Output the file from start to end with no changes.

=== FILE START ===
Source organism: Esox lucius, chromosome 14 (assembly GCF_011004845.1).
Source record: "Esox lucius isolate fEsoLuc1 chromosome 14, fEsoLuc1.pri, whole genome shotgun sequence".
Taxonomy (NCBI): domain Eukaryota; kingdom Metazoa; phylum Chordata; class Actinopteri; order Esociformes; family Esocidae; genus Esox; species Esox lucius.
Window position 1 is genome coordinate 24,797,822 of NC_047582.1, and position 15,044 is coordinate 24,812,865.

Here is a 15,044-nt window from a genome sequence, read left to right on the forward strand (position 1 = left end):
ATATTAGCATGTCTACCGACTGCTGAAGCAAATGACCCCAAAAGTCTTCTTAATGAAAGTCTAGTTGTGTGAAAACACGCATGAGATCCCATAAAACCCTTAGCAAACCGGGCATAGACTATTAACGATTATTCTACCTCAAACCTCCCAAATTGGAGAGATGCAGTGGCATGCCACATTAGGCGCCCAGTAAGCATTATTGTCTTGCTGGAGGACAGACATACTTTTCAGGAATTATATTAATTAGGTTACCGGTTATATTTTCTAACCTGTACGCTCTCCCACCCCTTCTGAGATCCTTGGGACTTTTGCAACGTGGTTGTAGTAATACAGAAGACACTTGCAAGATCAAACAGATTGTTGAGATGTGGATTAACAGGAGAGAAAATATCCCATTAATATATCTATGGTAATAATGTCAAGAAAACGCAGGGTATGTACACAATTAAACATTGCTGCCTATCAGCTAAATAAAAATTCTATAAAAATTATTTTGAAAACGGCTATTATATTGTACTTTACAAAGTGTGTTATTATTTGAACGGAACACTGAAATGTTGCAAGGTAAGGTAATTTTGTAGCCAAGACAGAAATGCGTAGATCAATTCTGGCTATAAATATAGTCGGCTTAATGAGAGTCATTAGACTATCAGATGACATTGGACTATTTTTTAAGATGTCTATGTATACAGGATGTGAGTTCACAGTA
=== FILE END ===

Source organism: Esox lucius, chromosome 14 (assembly GCF_011004845.1).
Source record: "Esox lucius isolate fEsoLuc1 chromosome 14, fEsoLuc1.pri, whole genome shotgun sequence".
Taxonomy (NCBI): domain Eukaryota; kingdom Metazoa; phylum Chordata; class Actinopteri; order Esociformes; family Esocidae; genus Esox; species Esox lucius.
Window position 1 is genome coordinate 24,797,822 of NC_047582.1, and position 15,044 is coordinate 24,812,865.

Here is a 15,044-nt window from a genome sequence, read left to right on the forward strand (position 1 = left end):
ATATTAGCATGTCTACCGACTGCTGAAGCAAATGACCCCAAAAGTCTTCTTAATGAAAGTCTAGTTGTGTGAAAACACGCATGAGATCCCATAAAACCCTTAGCAAACCGGGCATAGACTATTAACGATTATTCTACCTCAAACCTCCCAAATTGGAGAGATGCAGTGGCATGCCACATTAGGCGCCCAGTAAGCATTATTGTCTTGCTGGAGGACAGACATACTTTTCAGGAATTATATTAATTAGGTTACCGGTTATATTTTCTAACCTGTACGCTCTCCCACCCCTTCTGAGATCCTTGGGACTTTTGCAACGTGGTTGTAGTAATACAGAAGACACTTGCAAGATCAAACAGATTGTTGAGATGTGGATTAACAGGAGAGAAAATATCCCATTAATATATCTATGGTAATAATGTCAAGAAAACGCAGGGTATGTACACAATTAAACATTGCTGCCTATCAGCTAAATAAAAATTCTATAAAAATTATTTTGAAAACGGCTATTATATTGTACTTTACAAAGTGTGTTATTATTTGAACGGAACACTGAAATGTTGCAAGGTAAGGTAATTTTGTAGCCAAGACAGAAATGCGTAGATCAATTCTGGCTATAAATATAGTCGGCTTAATGAGAGTCATTAGACTATCAGATGACATTGGACTATTTTTTAAGATGTCTATGTATACAGGATGTGAGTTCACAGTA